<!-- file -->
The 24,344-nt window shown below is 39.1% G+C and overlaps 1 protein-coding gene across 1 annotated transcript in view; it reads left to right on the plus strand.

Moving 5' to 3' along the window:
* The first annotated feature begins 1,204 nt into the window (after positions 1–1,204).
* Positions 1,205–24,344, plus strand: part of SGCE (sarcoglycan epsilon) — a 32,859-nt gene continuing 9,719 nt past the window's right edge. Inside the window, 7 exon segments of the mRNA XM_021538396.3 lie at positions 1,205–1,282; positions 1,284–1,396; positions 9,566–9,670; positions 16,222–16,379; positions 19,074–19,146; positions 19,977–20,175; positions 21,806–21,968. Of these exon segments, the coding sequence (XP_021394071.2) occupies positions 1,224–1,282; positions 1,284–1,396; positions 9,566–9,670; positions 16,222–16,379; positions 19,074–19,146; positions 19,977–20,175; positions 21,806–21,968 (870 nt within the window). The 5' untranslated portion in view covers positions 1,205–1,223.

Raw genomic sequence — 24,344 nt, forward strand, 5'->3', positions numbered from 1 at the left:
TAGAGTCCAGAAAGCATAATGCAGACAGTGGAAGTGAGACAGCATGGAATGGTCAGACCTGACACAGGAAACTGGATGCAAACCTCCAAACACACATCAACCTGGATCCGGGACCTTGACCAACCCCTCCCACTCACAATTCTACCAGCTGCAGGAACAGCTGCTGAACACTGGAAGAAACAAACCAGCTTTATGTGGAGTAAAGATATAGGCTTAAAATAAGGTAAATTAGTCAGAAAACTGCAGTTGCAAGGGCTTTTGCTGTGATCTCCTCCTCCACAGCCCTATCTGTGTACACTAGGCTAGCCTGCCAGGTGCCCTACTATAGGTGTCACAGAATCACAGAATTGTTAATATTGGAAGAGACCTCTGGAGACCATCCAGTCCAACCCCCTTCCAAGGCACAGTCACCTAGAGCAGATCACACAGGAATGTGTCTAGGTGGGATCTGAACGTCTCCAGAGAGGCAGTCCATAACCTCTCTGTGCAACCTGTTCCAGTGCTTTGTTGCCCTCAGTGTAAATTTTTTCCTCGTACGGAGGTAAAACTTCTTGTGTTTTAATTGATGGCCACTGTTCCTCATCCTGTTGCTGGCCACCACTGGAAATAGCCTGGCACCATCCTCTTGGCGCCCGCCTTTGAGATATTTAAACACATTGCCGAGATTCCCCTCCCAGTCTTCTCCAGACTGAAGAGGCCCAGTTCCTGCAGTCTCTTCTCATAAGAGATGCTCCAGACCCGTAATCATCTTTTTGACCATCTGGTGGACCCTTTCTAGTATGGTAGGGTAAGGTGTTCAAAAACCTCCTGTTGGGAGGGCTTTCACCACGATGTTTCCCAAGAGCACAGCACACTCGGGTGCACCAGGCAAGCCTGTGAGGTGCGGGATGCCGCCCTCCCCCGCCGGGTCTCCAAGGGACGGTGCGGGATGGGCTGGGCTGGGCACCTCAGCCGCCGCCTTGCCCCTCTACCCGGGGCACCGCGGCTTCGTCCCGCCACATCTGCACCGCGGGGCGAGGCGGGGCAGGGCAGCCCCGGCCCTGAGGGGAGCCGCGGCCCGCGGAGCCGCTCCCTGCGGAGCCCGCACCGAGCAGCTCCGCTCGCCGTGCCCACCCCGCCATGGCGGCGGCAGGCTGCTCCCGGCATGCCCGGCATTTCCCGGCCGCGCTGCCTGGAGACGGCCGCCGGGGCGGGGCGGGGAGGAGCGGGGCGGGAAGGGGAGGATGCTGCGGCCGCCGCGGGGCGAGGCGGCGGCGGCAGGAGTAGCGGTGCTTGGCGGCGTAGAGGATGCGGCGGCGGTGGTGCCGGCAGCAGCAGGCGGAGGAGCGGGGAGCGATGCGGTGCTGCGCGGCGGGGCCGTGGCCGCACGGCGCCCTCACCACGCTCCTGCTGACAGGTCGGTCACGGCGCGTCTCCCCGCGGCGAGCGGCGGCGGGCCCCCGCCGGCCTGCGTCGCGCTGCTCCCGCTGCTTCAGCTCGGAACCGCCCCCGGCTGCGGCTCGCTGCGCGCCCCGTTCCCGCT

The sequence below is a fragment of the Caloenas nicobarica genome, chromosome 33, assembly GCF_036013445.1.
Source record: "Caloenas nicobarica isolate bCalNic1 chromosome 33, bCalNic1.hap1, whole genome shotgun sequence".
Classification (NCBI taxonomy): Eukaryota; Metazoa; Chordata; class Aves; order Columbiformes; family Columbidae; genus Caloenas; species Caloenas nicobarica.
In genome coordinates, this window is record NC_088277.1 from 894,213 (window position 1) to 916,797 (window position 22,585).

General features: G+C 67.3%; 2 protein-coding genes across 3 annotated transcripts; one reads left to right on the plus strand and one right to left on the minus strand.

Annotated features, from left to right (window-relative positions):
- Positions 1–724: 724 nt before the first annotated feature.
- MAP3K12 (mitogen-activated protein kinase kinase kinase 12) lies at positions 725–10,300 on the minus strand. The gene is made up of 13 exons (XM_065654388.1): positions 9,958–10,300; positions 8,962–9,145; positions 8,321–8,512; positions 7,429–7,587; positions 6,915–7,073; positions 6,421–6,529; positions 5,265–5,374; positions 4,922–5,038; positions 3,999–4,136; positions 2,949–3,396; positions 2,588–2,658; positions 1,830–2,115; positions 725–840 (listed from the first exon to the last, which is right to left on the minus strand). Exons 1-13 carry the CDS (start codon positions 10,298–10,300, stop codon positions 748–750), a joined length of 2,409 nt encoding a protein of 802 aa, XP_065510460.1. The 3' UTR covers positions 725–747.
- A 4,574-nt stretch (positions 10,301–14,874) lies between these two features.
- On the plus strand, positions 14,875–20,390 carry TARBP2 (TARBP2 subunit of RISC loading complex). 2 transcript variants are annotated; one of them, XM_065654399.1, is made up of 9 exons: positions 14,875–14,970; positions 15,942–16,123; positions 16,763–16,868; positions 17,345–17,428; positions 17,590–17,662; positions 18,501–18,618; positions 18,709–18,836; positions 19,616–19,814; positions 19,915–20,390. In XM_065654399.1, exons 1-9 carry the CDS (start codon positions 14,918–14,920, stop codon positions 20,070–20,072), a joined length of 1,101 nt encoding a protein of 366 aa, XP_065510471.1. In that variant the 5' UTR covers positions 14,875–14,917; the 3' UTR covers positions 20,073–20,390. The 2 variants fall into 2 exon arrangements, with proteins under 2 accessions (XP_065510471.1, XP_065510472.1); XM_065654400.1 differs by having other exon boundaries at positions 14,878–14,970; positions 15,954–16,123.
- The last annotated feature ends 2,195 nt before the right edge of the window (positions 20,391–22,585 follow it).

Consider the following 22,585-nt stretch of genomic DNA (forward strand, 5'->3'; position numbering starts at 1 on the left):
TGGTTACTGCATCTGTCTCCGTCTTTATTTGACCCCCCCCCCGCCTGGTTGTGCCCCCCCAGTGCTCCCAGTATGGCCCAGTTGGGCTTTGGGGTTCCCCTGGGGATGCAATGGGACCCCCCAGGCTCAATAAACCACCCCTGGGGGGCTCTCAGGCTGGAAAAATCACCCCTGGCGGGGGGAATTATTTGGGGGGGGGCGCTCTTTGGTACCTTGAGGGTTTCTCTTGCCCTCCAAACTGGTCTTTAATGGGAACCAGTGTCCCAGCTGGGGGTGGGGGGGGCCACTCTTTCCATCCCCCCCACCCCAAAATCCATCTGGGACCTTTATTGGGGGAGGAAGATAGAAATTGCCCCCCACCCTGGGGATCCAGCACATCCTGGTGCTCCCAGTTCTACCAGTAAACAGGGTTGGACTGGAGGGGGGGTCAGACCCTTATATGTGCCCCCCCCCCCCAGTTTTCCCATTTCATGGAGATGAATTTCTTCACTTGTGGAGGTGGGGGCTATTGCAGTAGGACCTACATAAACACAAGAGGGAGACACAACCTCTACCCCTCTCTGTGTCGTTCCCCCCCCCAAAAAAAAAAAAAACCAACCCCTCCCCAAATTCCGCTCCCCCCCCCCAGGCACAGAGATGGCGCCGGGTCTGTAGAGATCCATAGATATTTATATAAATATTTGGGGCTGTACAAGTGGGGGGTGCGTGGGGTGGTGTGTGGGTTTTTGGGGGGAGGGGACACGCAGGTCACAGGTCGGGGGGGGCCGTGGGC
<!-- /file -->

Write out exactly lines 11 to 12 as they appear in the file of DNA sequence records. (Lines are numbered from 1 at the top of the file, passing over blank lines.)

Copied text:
General features: G+C 67.3%; 2 protein-coding genes across 3 annotated transcripts; one reads left to right on the plus strand and one right to left on the minus strand.

Annotated features, from left to right (window-relative positions):